Slow worm

(Anguis fragilis)
Diurnal but cryptic. More active at dawn and dusk, usually hiding under rocks and logs.
Sophia Siggiridou_Kostas Vidakis, MSc

Distribution of the species

The local population is smaller than the 2% of the national population. The conservation status of the local population, which is not isolated within its wider distribution range, is considered from sufficient to good. In the study area, it can be mainly located in wet places with vegetation, from the lowest altitude agroforestry areas to the highest altitude open areas of the alpine zone.

Description of the species (biological and ecological features)

Legless lizard. Many confuse it with a snake, hence the popular name “snake lizard”. Unlike snakes, it has movable eyelids (snake eyes are permanently protected by a transparent scale) and distinct, externally visible ears. The body is cylindrical, up to 50 cm long, usually brown or grayish, thinning from the head to the tail. During the autotomy of the tail, that is its intentional amputation, which is achieved by the contraction of the muscles surrounding the vertebrae at the point where mechanical pressure is exerted by the attack of a predator, the cut part is divided into several parts, like a broken glass, causing confusion to the predator. Then the tail is regenerated.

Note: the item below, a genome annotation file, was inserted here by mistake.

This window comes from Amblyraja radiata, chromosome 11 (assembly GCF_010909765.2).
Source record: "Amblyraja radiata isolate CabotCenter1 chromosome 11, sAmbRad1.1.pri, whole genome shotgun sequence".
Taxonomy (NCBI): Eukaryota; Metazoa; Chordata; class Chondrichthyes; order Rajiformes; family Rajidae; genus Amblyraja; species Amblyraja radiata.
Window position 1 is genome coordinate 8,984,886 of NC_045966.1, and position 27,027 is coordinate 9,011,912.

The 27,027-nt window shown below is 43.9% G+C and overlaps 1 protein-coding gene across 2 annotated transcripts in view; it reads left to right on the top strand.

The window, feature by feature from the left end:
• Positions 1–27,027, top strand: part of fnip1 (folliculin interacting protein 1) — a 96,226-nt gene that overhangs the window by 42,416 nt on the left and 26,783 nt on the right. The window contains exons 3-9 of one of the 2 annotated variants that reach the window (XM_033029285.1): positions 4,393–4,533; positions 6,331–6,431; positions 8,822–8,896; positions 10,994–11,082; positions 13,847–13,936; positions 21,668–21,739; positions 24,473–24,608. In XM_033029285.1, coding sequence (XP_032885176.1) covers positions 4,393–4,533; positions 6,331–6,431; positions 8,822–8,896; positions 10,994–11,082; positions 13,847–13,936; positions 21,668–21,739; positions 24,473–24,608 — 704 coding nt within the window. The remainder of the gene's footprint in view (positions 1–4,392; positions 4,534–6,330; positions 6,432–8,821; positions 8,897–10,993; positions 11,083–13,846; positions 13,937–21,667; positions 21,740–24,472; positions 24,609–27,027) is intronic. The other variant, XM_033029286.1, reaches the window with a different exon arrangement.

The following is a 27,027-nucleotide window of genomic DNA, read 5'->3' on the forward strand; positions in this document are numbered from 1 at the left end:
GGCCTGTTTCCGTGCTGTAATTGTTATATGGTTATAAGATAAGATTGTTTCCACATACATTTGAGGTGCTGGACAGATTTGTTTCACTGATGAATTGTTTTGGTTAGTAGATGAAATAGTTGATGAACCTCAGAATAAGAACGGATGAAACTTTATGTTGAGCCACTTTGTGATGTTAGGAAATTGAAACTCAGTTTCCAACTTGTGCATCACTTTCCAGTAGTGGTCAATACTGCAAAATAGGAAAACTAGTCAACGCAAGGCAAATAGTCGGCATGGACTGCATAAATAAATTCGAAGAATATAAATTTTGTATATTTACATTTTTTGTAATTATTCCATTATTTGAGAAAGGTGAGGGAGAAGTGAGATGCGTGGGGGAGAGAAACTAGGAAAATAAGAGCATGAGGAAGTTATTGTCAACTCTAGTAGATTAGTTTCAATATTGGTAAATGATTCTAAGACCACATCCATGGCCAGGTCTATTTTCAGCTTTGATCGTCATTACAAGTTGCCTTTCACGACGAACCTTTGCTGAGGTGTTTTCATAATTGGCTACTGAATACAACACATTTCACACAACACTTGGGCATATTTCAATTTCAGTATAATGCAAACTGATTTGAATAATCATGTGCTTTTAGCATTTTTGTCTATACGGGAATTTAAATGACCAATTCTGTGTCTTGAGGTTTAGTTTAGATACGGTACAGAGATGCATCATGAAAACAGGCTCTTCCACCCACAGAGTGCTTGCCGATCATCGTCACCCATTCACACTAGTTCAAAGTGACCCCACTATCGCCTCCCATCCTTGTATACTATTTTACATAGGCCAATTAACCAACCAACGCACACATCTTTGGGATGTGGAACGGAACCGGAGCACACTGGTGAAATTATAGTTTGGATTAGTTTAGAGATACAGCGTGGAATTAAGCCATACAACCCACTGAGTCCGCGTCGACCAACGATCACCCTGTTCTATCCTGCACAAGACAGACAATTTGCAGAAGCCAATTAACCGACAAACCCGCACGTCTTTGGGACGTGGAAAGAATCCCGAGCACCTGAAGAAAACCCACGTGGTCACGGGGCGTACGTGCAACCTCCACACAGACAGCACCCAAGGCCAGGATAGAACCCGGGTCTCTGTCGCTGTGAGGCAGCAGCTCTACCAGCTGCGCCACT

Diurnal but cryptic. More active at dawn and dusk, usually hiding under rocks and logs. Prefers relatively moist habitats with lush vegetation. It is found in meadows, open forests, shrubs, heather, parks and gardens, even at high altitudes. It falls into hibernation. Ovoviviparous species. It uses its forked tongue, taking it out many times, to perceive its environment and to assess the possibility of danger or finding prey. It feeds mainly on slugs and earthworms, but also on insects, spiders and young lizards.

The main threats for the species are habitats loss due to the expansion and intensification of agriculture, urbanization, fires and the afforestation of suitable open habitats. The species is threatened by road traffic, while predation by domestic cats can be a threat near settlements.

Conservation status

Least Concern.

Conservation state

Protected under the 92/43/EEC Directive (Annex ΙII) and the Bern Convention (Appendix ΙΙ). Listed as Least Concern in Greece and in Europe, by the Greek Red Data Book and the IUCN correspondingly.